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Building a Legacy: Of Tucson, Congresswoman Giffords, and Debbie Friedman

January 14, 2011

Building a Legacy: Of Tucson, Congresswoman Giffords, and Debbie Friedman:

This has been a traumatic week for our entire nation, as we reel from the events of the mass shooting in Tucson last Shabbat. With six lives lost, including the innocent, nine-year-old, Christina Green, and twelve others wounded, we are all stunned, shocked, and in pain.

The sensibilities of the Jewish community are affected this week as well, with Congresswoman Gabrielle Giffords as the first Jewish congresswoman elected in Arizona. The Hebrew words “refuah shlemah:” a “complete recovery,” can be found all over the Internet as communities pray for her healing. And finally, we said goodbye on Tuesday to an icon in contemporary Jewish music, Debbie Friedman, who lost her fight with pneumonia last Sunday.

You, like me, might be wondering how to make sense of what took place last weekend. There is so much pain from the shattering of these many lives this week. Congresswoman Giffords, a woman who I have the privilege to know, whose commitment to good is her highest priority; who stands up for Israel and for civil rights for all people; whose honesty shone through every time I was in her presence, is still in our prayers. The murder of six innocent people, including District Judge John Roll, who committed his life to our country; and little, excited, Christina Green, tears at us and agonizes us to ask, “Why?” The passing of Debbie Friedman, whose music touched the lives of millions throughout the Jewish world – from all of this we are broken hearted.

For those of you unfamiliar with Debbie Friedman, her music brought contemporary melodies to age-old prayers. She brought life to the campsite and to Jewish congregations worldwide. Her example has inspired numerous other Jewish musicians today to create a new modern Jewish music, one filled with heart, personal relationship with God and a good beat. Her inspiration has literally changed the way we bring the spirituality of music into Jewish life. Her passing is a personal loss for me as well, for I knew Debbie and her music was part of my family’s Jewish journey for the last seventeen years.

One week filled with so much loss. The combined tragedy is felt communally and personally by millions upon millions.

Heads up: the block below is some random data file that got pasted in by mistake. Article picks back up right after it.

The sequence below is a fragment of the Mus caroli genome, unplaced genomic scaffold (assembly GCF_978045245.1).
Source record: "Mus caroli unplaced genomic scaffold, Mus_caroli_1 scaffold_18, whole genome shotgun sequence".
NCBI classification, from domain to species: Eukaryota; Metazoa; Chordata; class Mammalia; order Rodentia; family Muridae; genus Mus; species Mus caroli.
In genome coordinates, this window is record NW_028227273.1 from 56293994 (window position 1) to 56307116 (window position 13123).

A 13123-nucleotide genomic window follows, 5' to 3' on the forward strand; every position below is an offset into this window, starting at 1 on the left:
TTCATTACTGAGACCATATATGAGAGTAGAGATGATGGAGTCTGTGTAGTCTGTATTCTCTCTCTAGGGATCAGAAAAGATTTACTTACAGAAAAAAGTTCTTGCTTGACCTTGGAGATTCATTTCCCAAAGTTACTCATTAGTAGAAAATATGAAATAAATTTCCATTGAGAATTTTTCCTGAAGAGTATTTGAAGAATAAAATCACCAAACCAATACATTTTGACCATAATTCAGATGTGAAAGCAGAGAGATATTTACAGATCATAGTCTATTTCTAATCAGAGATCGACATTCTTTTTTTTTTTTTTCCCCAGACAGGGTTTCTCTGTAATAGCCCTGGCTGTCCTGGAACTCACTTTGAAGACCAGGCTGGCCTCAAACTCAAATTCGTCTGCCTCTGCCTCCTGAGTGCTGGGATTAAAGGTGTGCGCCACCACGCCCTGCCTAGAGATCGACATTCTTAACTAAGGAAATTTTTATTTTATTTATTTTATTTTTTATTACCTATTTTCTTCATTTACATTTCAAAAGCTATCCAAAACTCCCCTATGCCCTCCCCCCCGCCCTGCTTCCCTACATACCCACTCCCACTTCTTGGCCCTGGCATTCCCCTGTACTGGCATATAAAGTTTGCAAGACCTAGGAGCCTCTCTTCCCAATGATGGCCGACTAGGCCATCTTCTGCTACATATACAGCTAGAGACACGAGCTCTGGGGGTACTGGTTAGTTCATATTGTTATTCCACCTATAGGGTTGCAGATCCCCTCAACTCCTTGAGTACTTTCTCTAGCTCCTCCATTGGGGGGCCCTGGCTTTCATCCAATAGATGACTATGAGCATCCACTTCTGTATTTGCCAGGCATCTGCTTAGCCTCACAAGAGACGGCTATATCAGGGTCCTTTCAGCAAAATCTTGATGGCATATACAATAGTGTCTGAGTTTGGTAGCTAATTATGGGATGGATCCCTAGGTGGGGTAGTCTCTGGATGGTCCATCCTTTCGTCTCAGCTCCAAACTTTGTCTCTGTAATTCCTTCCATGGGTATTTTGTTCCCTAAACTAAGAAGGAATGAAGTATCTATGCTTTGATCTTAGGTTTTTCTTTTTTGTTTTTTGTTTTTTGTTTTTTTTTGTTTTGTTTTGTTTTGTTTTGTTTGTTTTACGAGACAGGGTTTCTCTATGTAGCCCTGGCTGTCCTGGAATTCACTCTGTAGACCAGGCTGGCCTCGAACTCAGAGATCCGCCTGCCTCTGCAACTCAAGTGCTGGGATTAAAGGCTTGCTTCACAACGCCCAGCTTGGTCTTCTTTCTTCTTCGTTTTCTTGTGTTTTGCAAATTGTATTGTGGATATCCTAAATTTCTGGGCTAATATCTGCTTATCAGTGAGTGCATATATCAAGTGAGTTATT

How do we find comfort? One of the ways is through legacy. There was a memorial service streamed live Sunday night for Debbie Friedman. Her congregation sang out her songs with all their heart. A service that was initially designed to bring healing to Debbie while she was in the hospital became a pathway, after her passing, to help her spirit to ascend. The sound was very poor, but the ruach (spirit) of the music was incredibly healing. If you have a connection to Debbie’s music, and have not heard this, you can find it at Her funeral as well, was placed on ustream, at Among the moving eulogies, Craig Taubman and Josh Nelson sang two of her songs, these contemporary Jewish musicians adding a testament to the enormous impact that Debbie Friedman has had on the way we understand Jewish music today. Debbie’s legacy? To sing. To sing with all our hearts that which is begging to be sung.

And what of the events in Tucson?  I felt my first comfort regarding this horror as I listened to the words of President Obama; reminding us to tell those we love just how desperately we love them… every day. What better and bigger legacy can we leave than that? This world would grow by leaps and bounds if we spoke words of love each day. We could then extend that beyond our beloveds. What would it be like to walk through the day focusing on goodness and love, instead of frustration or judgment?

Our president also said that we can play a part in improving the lives of other people. This is precisely what the work of the Find Fulfill Flourish book and project are about. Like extending our love, it makes the world a better place. Finally, Presdient Obama said that we can honor the memory of the fallen by making better examples of ourselves. Improving the world begins at home. Excellent concepts, ones we can all follow.

We can also donate to the Christina Green Fund, a foundation organized by her family as her legacy, to  provide funds to impoverished children in Tucson. We can continue to pray for the healing of the wounded and the families of those murdered. A beautiful tie exists between Debbie Friedman and Gabby Giffords, the same tie that exists between Debbie and so many of us: her “Mi Sheberach” prayer for healing, likely her most well known melody, was sung by Congregation Chaverim in Tucson this past Sunday at a prayer services for Congresswoman Giffords. I imagine it will be sung this weekend in many more congregations throughout our nation.

A legacy can be transmitted after one’s death or during one’s lifetime. For those who were killed in Tucson, and for Debbie, their legacy is post mortem. For Gabby Giffords and the others who survived last week’s barbarous shooting, we can bring their legacy to life during their lifetimes. We can tell others we love them. Every day. We can help others. We can improve ourselves. And we can sing. Whether literally or metaphorically, we can sing the song that God put into our hearts, the special song that is ours alone to sing, bringing a bit more light into the world.

The ending line of Debbie Friedman’s “T’filat Haderech” melody, an apt title, for it is a prayer for the traveler, is:

“May this be our blessing, Amen.”

May it be so.

Robin Damsky

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